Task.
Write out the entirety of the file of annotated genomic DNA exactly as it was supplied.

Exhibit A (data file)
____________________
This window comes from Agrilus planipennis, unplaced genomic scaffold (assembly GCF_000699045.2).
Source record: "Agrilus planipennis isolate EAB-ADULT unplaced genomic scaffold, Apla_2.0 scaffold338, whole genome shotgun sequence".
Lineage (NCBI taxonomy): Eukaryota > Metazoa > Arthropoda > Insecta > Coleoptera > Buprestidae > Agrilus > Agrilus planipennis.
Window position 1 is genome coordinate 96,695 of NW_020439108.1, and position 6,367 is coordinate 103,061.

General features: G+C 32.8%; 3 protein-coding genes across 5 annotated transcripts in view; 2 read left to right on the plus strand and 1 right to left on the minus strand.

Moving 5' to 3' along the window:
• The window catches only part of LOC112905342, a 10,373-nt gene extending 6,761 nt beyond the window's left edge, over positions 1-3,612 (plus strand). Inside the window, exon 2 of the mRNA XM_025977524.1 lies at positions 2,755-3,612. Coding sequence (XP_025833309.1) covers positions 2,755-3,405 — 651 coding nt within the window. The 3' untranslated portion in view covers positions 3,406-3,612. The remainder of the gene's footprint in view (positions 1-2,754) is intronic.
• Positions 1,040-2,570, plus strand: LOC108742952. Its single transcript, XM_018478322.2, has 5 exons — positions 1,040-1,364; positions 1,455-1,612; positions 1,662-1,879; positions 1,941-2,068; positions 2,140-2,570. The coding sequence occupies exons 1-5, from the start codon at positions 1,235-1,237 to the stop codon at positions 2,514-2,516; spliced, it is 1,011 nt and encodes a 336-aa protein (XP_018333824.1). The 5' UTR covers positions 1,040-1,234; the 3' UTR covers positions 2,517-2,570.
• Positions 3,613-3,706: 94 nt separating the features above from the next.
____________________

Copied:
This window comes from Agrilus planipennis, unplaced genomic scaffold (assembly GCF_000699045.2).
Source record: "Agrilus planipennis isolate EAB-ADULT unplaced genomic scaffold, Apla_2.0 scaffold338, whole genome shotgun sequence".
Lineage (NCBI taxonomy): Eukaryota > Metazoa > Arthropoda > Insecta > Coleoptera > Buprestidae > Agrilus > Agrilus planipennis.
Window position 1 is genome coordinate 96,695 of NW_020439108.1, and position 6,367 is coordinate 103,061.

General features: G+C 32.8%; 3 protein-coding genes across 5 annotated transcripts in view; 2 read left to right on the plus strand and 1 right to left on the minus strand.

Moving 5' to 3' along the window:
• The window catches only part of LOC112905342, a 10,373-nt gene extending 6,761 nt beyond the window's left edge, over positions 1-3,612 (plus strand). Inside the window, exon 2 of the mRNA XM_025977524.1 lies at positions 2,755-3,612. Coding sequence (XP_025833309.1) covers positions 2,755-3,405 — 651 coding nt within the window. The 3' untranslated portion in view covers positions 3,406-3,612. The remainder of the gene's footprint in view (positions 1-2,754) is intronic.
• Positions 1,040-2,570, plus strand: LOC108742952. Its single transcript, XM_018478322.2, has 5 exons — positions 1,040-1,364; positions 1,455-1,612; positions 1,662-1,879; positions 1,941-2,068; positions 2,140-2,570. The coding sequence occupies exons 1-5, from the start codon at positions 1,235-1,237 to the stop codon at positions 2,514-2,516; spliced, it is 1,011 nt and encodes a 336-aa protein (XP_018333824.1). The 5' UTR covers positions 1,040-1,234; the 3' UTR covers positions 2,517-2,570.
• Positions 3,613-3,706: 94 nt separating the features above from the next.